To mark World Water Day, PepsiCo and The Nature Conservancy have announced new projects to conserve and replenish water in the Southwestern United States, marking the next stage of their multi-year national collaboration.
In 2016, PepsiCo announced its goal to return all the water that it consumes in manufacturing operations located in high water-risk areas to the same watershed from which it is taken, by 2025. The collaboration that the global food and beverage company has formed with The Nature Conservancy is at the heart of its strategy for achieving this goal.
The Salt and Verde Alliance, which brings together communities, corporations, farmers, and other organizations with an interest in the Salt and Verde watershed, is emblematic of the innovative and holistic approach that the collaboration is taking in the Southwest region. In 2017, PepsiCo’s support for projects managed under this Alliance enabled 110 million gallons of water to be replenished in the Verde River valley. As part of this, The Nature Conservancy helped Hauser and Hauser Farms, the largest multi-generational farm in the area, to switch from flood irrigation to a more efficient drip irrigation technique, keeping more water in the Verde River.
A new 2018 project, detailed today, is supporting the same farm in switching from cultivation of alfalfa to barley, a crop that utilizes water primarily when the river’s level is naturally at its highest, and limits water withdrawal during dry months. As part of this project, The Nature Conservancy and partners are also announcing the opening of Arizona’s first malt house, which aims to help producers maximize revenue from barley, making it a more financially viable alternative crop and helping to encourage other farmers to make similar crop changes.
“These projects bring together farmers and other key stakeholders to address local watershed challenges in a collaborative way,” said Roberta Barbieri, Vice President Global Sustainability, PepsiCo. “Our approach is underscored by a belief that, by considering environmental, social and economic factors together, sustainable, systemic change can be brought about. The Nature Conservancy’s work in the Verde and Salt River valleys, with PepsiCo’s support, is a model for how high risk watersheds around the world can be sustainably managed.”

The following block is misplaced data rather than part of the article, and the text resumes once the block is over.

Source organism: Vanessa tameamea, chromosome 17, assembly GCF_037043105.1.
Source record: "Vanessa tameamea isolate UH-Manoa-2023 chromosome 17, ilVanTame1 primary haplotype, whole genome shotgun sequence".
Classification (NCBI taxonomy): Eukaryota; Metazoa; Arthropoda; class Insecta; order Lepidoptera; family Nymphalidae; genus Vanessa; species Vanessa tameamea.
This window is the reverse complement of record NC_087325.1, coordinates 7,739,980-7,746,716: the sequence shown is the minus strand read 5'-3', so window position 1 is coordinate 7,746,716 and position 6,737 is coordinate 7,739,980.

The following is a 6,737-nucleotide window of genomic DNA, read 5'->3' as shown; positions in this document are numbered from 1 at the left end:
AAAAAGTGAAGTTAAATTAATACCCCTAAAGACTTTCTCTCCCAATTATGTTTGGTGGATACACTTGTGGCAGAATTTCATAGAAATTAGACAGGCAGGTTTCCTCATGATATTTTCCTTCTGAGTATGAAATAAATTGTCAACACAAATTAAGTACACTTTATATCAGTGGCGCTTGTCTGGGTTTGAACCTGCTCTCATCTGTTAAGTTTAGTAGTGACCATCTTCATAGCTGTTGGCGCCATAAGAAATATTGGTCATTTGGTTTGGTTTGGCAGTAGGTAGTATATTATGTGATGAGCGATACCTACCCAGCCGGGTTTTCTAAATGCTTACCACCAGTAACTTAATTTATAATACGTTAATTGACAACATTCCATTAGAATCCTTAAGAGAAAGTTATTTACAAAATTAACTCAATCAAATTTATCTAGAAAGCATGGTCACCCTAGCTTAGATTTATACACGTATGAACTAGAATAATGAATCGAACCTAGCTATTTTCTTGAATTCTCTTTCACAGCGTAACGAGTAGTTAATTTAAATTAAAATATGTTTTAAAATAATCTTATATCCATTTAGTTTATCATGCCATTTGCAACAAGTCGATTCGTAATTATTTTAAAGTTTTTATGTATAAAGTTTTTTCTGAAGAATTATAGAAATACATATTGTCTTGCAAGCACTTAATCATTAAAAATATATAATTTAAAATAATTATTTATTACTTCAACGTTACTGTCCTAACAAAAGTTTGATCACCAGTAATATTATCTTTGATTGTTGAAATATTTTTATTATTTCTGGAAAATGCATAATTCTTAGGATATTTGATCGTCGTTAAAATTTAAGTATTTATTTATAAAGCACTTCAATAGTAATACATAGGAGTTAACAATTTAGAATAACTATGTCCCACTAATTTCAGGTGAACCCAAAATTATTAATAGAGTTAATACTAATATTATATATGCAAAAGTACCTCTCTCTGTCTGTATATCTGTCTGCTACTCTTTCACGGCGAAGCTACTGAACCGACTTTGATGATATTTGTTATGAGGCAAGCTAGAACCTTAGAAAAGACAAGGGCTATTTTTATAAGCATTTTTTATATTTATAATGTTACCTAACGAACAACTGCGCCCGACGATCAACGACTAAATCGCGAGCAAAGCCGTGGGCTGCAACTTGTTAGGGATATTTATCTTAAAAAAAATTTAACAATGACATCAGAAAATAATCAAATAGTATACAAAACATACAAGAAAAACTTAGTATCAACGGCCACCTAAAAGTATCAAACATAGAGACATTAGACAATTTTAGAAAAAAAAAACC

Patrick Graham, State Director for The Nature Conservancy in Arizona, said, “With these projects, we are demonstrating how a comprehensive, whole-systems approach to water conservation can deliver benefits at scale to the local economy, as well as to our fragile natural areas.”
The Verde and Salt River valleys are part of the wider Colorado River system, which is the primary source of water across the Southwest. The shared goal of PepsiCo and The Nature Conservancy is to maximize the health and vibrancy of the system through scalable solutions for integrated water management. Alongside the successful extension of PepsiCo and The Nature Conservancy’s work in Arizona, additional new projects announced today to make further progress towards that vital goal include:
- The planned acquisition by The Nature Conservancy, supported by PepsiCo, of land and water rights on the Price River, Utah. This will allow for the implementation of innovative measures to protect local water flows and ecosystems. The project is expected to enhance water flows in both the Price and Green rivers, benefitting drinking water sources, agricultural communities and endangered fish. This is a long-term project, intended to deliver over 200 million gallons (750 million liters) of water benefits every year.
- At Cibolo Bluffs, Texas, PepsiCo is supporting The Nature Conservancy’s management of a 5,000 acre preserve to safeguard an aquifer that provides water for almost two million Central Texans. This project also protects the habitat for the largest population of bats in the world – 20 million Mexican free-tailed bats.
Taylor Hawes, Director of The Nature Conservancy’s Colorado River Program said, “We appreciate PepsiCo’s support to address the systemic water issues that affect the Colorado River system. Partnerships like this help The Nature Conservancy address the serious water scarcity issues in the region and will help to ensure that communities and nature can thrive together.”